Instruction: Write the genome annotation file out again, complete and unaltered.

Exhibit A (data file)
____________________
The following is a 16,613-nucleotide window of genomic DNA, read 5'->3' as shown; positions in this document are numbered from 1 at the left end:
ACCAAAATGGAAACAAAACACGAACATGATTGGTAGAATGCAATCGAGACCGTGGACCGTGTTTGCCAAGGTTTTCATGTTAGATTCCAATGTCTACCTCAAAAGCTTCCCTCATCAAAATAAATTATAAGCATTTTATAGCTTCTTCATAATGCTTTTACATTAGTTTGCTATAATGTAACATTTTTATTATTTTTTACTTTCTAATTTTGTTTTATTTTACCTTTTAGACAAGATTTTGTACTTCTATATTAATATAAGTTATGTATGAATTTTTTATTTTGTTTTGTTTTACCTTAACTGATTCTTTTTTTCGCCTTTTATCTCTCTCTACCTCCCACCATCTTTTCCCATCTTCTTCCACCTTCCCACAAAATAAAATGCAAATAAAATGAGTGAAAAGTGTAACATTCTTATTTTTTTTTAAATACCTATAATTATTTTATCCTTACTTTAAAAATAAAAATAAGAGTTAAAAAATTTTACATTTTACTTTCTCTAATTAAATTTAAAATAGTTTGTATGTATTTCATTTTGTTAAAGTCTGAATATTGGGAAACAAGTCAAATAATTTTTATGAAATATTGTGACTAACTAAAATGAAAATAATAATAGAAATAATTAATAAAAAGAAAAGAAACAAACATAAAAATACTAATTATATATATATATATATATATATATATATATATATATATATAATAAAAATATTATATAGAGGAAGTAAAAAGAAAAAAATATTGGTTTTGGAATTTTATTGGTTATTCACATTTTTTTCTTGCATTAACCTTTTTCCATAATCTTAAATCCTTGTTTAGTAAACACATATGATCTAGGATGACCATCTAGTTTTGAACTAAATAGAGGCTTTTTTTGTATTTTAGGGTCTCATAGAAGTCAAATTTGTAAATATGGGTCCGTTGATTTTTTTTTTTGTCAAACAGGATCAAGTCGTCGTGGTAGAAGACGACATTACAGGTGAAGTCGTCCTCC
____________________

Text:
The following is a 16,613-nucleotide window of genomic DNA, read 5'->3' as shown; positions in this document are numbered from 1 at the left end:
ACCAAAATGGAAACAAAACACGAACATGATTGGTAGAATGCAATCGAGACCGTGGACCGTGTTTGCCAAGGTTTTCATGTTAGATTCCAATGTCTACCTCAAAAGCTTCCCTCATCAAAATAAATTATAAGCATTTTATAGCTTCTTCATAATGCTTTTACATTAGTTTGCTATAATGTAACATTTTTATTATTTTTTACTTTCTAATTTTGTTTTATTTTACCTTTTAGACAAGATTTTGTACTTCTATATTAATATAAGTTATGTATGAATTTTTTATTTTGTTTTGTTTTACCTTAACTGATTCTTTTTTTCGCCTTTTATCTCTCTCTACCTCCCACCATCTTTTCCCATCTTCTTCCACCTTCCCACAAAATAAAATGCAAATAAAATGAGTGAAAAGTGTAACATTCTTATTTTTTTTTAAATACCTATAATTATTTTATCCTTACTTTAAAAATAAAAATAAGAGTTAAAAAATTTTACATTTTACTTTCTCTAATTAAATTTAAAATAGTTTGTATGTATTTCATTTTGTTAAAGTCTGAATATTGGGAAACAAGTCAAATAATTTTTATGAAATATTGTGACTAACTAAAATGAAAATAATAATAGAAATAATTAATAAAAAGAAAAGAAACAAACATAAAAATACTAATTATATATATATATATATATATATATATATATATATATATATAATAAAAATATTATATAGAGGAAGTAAAAAGAAAAAAATATTGGTTTTGGAATTTTATTGGTTATTCACATTTTTTTCTTGCATTAACCTTTTTCCATAATCTTAAATCCTTGTTTAGTAAACACATATGATCTAGGATGACCATCTAGTTTTGAACTAAATAGAGGCTTTTTTTGTATTTTAGGGTCTCATAGAAGTCAAATTTGTAAATATGGGTCCGTTGATTTTTTTTTTTGTCAAACAGGATCAAGTCGTCGTGGTAGAAGACGACATTACAGGTGAAGTCGTCCTCC